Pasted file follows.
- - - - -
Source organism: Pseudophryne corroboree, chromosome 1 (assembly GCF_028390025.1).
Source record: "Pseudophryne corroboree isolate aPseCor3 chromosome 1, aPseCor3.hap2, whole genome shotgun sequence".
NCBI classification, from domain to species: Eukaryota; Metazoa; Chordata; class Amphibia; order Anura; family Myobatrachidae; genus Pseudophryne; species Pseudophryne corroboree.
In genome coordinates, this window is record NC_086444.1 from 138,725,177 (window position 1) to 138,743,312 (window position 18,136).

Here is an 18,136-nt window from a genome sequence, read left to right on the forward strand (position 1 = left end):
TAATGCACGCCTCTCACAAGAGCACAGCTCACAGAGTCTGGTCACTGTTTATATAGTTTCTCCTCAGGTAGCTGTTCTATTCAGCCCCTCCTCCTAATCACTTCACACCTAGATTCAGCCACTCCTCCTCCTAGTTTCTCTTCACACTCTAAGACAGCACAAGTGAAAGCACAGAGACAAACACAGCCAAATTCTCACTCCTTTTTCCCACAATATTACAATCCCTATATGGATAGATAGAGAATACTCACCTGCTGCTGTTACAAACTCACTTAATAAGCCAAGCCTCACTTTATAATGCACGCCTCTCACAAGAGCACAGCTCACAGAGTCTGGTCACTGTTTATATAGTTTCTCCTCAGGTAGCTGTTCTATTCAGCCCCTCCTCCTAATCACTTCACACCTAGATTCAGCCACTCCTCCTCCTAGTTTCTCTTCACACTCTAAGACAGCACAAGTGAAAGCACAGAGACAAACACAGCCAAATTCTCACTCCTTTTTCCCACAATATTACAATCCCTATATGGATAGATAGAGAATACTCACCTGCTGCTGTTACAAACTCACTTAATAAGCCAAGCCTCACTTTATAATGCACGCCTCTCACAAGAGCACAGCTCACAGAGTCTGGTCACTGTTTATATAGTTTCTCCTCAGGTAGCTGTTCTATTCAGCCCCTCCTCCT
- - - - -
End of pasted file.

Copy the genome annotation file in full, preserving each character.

Source organism: Pseudophryne corroboree, chromosome 1 (assembly GCF_028390025.1).
Source record: "Pseudophryne corroboree isolate aPseCor3 chromosome 1, aPseCor3.hap2, whole genome shotgun sequence".
NCBI classification, from domain to species: Eukaryota; Metazoa; Chordata; class Amphibia; order Anura; family Myobatrachidae; genus Pseudophryne; species Pseudophryne corroboree.
In genome coordinates, this window is record NC_086444.1 from 138,725,177 (window position 1) to 138,743,312 (window position 18,136).

Here is an 18,136-nt window from a genome sequence, read left to right on the forward strand (position 1 = left end):
TAATGCACGCCTCTCACAAGAGCACAGCTCACAGAGTCTGGTCACTGTTTATATAGTTTCTCCTCAGGTAGCTGTTCTATTCAGCCCCTCCTCCTAATCACTTCACACCTAGATTCAGCCACTCCTCCTCCTAGTTTCTCTTCACACTCTAAGACAGCACAAGTGAAAGCACAGAGACAAACACAGCCAAATTCTCACTCCTTTTTCCCACAATATTACAATCCCTATATGGATAGATAGAGAATACTCACCTGCTGCTGTTACAAACTCACTTAATAAGCCAAGCCTCACTTTATAATGCACGCCTCTCACAAGAGCACAGCTCACAGAGTCTGGTCACTGTTTATATAGTTTCTCCTCAGGTAGCTGTTCTATTCAGCCCCTCCTCCTAATCACTTCACACCTAGATTCAGCCACTCCTCCTCCTAGTTTCTCTTCACACTCTAAGACAGCACAAGTGAAAGCACAGAGACAAACACAGCCAAATTCTCACTCCTTTTTCCCACAATATTACAATCCCTATATGGATAGATAGAGAATACTCACCTGCTGCTGTTACAAACTCACTTAATAAGCCAAGCCTCACTTTATAATGCACGCCTCTCACAAGAGCACAGCTCACAGAGTCTGGTCACTGTTTATATAGTTTCTCCTCAGGTAGCTGTTCTATTCAGCCCCTCCTCCT